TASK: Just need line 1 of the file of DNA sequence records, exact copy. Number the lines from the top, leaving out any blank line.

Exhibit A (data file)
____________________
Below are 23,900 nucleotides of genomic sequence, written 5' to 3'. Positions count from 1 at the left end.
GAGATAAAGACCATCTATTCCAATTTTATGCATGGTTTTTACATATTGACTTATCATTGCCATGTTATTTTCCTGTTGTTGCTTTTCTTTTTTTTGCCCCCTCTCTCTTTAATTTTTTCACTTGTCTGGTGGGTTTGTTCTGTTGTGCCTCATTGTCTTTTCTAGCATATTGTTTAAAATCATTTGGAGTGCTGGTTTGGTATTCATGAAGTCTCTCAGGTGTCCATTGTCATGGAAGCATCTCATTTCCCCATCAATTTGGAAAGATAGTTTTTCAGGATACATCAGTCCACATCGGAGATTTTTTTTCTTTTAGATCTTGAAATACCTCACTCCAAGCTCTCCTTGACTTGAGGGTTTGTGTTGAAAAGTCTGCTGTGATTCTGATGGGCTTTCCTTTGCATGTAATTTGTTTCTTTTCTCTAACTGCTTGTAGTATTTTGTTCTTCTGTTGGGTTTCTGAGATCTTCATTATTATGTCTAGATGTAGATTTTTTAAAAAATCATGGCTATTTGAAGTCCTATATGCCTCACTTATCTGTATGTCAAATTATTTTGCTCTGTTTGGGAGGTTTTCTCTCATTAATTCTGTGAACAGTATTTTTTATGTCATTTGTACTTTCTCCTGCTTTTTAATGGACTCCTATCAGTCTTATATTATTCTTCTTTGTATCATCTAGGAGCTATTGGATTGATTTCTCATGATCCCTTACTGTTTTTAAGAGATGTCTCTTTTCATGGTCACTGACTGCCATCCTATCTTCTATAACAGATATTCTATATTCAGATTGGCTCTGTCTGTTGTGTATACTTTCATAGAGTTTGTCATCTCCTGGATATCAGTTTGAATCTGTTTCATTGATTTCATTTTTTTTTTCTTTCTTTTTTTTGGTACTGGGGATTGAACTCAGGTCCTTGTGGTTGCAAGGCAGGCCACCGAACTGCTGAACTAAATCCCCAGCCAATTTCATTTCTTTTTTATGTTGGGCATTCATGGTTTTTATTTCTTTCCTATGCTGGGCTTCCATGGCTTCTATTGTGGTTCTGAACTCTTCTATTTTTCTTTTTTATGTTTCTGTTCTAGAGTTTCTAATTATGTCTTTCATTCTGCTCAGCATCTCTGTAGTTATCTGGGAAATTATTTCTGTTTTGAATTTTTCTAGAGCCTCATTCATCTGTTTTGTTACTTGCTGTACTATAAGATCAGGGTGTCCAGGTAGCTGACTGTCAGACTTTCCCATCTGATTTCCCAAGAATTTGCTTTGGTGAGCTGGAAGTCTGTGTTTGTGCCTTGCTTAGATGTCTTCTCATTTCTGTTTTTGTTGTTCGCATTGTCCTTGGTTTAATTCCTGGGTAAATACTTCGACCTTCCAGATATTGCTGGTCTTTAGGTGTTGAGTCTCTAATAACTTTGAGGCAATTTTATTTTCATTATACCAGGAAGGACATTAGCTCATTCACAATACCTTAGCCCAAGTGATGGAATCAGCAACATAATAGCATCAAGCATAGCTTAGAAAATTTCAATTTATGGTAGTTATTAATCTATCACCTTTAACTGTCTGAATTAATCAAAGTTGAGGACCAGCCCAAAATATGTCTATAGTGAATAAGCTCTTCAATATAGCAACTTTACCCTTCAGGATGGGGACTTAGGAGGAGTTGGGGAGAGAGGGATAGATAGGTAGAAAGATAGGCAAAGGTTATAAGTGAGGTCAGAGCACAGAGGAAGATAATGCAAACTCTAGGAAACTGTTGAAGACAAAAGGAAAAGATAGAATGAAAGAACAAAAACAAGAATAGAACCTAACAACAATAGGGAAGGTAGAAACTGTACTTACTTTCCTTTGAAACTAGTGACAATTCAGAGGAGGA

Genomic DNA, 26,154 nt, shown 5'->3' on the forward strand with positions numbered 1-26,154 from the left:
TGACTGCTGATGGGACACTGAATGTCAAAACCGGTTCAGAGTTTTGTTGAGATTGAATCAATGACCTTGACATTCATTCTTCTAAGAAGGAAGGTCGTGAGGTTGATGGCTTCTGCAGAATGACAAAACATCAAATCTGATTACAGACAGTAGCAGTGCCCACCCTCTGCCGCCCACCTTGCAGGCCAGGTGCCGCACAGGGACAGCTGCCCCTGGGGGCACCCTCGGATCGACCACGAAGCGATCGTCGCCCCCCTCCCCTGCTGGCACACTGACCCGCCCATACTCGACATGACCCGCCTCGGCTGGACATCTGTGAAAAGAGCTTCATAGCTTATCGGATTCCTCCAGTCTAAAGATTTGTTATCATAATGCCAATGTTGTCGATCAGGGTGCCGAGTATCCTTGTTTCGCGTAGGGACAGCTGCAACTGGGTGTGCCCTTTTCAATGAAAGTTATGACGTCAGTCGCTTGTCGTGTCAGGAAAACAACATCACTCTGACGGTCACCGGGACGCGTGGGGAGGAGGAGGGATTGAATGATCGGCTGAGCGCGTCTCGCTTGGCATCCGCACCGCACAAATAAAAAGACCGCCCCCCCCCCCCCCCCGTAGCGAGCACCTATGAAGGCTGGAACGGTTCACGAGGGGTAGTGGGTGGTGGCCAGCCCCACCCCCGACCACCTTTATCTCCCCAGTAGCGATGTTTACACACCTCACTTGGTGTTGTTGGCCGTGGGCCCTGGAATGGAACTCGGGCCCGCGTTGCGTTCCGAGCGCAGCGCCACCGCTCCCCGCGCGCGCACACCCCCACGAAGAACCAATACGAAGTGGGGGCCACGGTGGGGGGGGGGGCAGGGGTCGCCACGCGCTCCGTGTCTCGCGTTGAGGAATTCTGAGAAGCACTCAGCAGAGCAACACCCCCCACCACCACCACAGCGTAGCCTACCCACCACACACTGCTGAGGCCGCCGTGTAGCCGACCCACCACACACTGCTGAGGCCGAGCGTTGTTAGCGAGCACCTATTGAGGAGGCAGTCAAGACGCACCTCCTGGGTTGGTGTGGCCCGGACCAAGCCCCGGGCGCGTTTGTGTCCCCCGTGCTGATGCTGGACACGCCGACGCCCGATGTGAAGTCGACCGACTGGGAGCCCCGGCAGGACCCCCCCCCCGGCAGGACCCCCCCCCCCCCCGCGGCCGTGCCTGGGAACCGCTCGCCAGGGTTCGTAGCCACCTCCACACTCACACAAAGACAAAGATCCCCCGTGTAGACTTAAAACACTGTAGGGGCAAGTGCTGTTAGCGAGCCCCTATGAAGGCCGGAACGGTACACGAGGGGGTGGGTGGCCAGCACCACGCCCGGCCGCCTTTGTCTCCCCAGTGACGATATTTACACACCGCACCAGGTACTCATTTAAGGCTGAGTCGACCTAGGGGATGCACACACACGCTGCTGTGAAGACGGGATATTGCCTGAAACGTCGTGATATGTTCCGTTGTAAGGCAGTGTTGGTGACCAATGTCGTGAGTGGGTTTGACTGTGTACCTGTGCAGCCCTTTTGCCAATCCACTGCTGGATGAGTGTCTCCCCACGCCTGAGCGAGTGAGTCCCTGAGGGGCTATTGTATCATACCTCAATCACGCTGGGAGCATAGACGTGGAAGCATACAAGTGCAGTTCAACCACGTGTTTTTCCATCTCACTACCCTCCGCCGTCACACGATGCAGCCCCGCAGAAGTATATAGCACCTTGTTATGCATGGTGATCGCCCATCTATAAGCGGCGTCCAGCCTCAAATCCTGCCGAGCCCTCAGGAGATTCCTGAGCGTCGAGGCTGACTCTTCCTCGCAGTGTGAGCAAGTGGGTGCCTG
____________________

Below are 23,900 nucleotides of genomic sequence, written 5' to 3'. Positions count from 1 at the left end.